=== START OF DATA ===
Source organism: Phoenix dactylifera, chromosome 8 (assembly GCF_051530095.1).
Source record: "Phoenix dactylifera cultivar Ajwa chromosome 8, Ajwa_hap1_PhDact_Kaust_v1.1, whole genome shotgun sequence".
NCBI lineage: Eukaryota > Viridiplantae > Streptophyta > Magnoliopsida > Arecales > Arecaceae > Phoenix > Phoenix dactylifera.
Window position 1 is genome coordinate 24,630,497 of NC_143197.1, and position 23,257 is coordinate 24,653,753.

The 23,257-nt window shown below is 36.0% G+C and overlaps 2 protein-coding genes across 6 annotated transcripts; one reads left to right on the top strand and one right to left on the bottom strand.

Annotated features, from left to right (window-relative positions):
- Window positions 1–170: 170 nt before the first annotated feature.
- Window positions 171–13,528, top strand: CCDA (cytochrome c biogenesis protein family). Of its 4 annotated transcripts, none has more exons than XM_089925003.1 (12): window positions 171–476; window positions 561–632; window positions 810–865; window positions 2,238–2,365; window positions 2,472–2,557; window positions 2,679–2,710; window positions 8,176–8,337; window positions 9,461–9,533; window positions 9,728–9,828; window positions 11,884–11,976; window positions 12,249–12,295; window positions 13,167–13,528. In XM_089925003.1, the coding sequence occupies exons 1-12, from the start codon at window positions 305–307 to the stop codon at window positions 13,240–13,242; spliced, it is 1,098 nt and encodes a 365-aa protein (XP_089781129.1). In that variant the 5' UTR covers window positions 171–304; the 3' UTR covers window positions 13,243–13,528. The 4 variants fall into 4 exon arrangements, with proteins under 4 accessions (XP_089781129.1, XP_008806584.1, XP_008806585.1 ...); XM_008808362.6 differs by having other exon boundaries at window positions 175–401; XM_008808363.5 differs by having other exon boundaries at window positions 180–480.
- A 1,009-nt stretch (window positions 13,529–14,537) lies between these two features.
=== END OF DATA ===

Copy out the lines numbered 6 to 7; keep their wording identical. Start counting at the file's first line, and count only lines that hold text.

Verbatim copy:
Annotated features, from left to right (window-relative positions):
- Window positions 1–170: 170 nt before the first annotated feature.